Wisconsin Alumni Research Foundation

Analytical Instrumentation, Methods & Materials
Analytical Instrumentation Methods Materials
Compact Spectrometer
WARF: P140145US01

Inventors: Zongfu Yu

The Wisconsin Alumni Research Foundation (WARF) is seeking commercial partners interested in developing a robust optical spectrometer with few or no moving parts.
Overview
Spectrometers are optical instruments used to measure light. They work by detecting spectral lines and measuring their wavelength or intensity. Spectrometers have many applications, including telecommunications, where they can be used to test optical filters.

Conventional spectrometers rely on interference to differentiate incoming light. Interference typically is created using bulky gratings or Fourier transform interferometers, which have mirrors and complex alignment controls. Resolution is limited to the spatial size of the device.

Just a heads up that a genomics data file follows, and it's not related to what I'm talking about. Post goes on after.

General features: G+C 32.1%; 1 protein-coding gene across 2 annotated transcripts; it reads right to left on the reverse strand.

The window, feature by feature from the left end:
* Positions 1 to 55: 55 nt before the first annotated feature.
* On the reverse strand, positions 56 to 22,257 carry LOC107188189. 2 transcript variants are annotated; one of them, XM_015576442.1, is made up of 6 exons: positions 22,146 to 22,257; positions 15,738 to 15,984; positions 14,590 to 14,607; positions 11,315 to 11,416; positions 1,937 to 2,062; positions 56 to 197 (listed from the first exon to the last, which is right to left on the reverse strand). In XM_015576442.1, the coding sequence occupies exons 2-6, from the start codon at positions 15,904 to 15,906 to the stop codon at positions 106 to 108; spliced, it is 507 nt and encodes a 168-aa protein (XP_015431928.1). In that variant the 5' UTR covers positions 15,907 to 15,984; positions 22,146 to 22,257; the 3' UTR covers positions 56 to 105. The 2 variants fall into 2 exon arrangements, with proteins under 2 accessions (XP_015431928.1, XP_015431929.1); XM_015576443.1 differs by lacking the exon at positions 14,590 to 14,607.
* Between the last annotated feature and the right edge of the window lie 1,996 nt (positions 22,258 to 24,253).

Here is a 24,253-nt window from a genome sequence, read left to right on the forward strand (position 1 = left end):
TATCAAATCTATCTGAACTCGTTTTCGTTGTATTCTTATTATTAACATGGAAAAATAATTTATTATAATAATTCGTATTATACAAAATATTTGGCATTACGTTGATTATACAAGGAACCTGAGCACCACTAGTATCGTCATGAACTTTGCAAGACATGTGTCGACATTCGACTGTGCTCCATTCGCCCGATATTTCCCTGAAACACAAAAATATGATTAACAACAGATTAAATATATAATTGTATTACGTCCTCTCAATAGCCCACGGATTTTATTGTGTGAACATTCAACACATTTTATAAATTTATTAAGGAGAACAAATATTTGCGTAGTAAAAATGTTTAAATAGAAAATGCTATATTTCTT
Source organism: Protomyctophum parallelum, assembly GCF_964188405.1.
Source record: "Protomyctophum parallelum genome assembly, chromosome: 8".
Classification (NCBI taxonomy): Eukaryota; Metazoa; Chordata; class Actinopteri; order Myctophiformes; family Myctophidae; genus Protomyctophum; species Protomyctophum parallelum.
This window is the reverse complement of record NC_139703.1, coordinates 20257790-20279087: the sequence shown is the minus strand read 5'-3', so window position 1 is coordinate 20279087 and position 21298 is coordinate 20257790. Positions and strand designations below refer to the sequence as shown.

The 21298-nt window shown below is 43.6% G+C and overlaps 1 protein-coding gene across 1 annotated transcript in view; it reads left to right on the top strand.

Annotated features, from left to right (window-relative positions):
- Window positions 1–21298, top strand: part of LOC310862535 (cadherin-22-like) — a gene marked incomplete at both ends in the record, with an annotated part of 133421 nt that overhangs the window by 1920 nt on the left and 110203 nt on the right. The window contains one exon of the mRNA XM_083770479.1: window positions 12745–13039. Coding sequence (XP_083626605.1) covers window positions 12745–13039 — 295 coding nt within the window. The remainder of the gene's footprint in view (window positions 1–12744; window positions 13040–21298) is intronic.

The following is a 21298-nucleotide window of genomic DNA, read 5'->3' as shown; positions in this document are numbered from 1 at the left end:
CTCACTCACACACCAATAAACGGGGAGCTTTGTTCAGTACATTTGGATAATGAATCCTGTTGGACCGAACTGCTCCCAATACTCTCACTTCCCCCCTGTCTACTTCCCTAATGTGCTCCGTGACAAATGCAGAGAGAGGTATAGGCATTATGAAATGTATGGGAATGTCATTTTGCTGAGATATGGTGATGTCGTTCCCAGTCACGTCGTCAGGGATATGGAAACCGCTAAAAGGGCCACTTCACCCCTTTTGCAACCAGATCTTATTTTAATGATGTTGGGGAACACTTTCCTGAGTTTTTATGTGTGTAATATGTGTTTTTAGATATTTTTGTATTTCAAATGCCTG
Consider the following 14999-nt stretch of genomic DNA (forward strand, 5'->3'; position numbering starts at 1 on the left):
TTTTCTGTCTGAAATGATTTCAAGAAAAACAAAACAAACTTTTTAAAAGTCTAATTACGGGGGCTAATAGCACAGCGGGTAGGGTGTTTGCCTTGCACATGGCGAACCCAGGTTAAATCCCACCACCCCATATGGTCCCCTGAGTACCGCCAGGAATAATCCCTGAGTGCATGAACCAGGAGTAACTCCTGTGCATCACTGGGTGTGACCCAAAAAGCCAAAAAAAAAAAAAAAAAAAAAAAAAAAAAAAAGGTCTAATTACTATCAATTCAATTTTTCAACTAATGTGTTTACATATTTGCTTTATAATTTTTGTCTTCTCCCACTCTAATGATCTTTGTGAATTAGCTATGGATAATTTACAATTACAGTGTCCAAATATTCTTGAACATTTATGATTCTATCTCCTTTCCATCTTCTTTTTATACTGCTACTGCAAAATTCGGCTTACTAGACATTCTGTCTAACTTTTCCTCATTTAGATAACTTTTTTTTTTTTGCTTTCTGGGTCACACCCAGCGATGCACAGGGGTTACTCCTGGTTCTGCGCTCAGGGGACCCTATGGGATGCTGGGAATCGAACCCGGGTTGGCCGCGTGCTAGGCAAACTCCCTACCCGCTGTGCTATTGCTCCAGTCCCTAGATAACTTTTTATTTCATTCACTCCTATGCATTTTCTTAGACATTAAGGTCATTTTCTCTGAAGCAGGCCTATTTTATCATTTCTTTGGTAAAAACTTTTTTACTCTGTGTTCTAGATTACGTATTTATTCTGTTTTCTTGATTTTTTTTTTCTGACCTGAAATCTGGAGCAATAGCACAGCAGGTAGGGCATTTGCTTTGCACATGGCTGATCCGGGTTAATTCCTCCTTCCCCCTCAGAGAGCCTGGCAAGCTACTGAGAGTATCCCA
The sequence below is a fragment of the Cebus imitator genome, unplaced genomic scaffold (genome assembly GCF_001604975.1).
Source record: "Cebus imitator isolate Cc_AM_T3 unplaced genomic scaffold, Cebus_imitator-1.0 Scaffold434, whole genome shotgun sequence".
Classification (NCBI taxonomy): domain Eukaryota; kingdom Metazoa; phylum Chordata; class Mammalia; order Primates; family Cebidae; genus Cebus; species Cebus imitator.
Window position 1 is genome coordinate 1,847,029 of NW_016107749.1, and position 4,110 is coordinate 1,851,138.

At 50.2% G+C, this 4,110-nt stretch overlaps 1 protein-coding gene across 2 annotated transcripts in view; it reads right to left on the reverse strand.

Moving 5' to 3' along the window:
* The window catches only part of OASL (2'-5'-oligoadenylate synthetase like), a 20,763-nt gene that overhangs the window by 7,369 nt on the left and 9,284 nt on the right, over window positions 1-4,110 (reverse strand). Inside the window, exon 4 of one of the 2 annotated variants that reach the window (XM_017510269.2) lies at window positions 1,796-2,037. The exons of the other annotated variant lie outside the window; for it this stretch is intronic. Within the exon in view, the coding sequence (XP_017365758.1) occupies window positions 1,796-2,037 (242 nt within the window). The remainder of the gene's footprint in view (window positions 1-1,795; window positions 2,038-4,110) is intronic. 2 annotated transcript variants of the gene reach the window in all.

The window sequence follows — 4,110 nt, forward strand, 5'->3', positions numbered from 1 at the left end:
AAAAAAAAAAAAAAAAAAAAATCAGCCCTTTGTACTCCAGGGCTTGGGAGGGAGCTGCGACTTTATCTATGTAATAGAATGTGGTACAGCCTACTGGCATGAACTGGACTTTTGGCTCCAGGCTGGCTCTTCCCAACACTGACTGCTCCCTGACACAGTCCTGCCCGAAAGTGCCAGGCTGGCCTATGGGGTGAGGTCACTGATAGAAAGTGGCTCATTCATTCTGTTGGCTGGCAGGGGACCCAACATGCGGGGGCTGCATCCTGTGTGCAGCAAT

As a result, achieving very fine resolution may require a large device and complex machinery to move parts during the measurement process. This makes low-cost, compact spectrometers difficult to produce.
The Invention
A UW–Madison researcher has developed a more compact and easily manufactured optical spectrometer. Specifically, the new design includes a filter system that receives and modifies light beams according to frequency. It generates a set of uncorrelated and varying filter spectra over an extremely short optical path. Although the filter spectra are complex and appear largely random, they can be ordered into an absorption spectrum using compressed sensing techniques.
Applications
  • Telecommunications analysis and troubleshooting
  • Chemical sensing
Key Benefits
  • New spectrometer is compact and robust.
  • High sensitivity and resolution
  • Low-cost and portable
  • Provides an alternative to standard diffractive or Fourier transform spectrometry
  • Efficient light analysis
  • Extremely short external optical path
  • Manufactured using conventional techniques
Stage of Development
Accurate simulations have been performed. The researcher believes a 10-fold improvement in resolution is possible over similar devices. The on-chip array will contain approximately 400 probes and will operate in the visible light spectrum in the region typical of telecommunications applications.
For current licensing status, please contact Michael Carey at [javascript protected email address] or 608-960-9867

WARF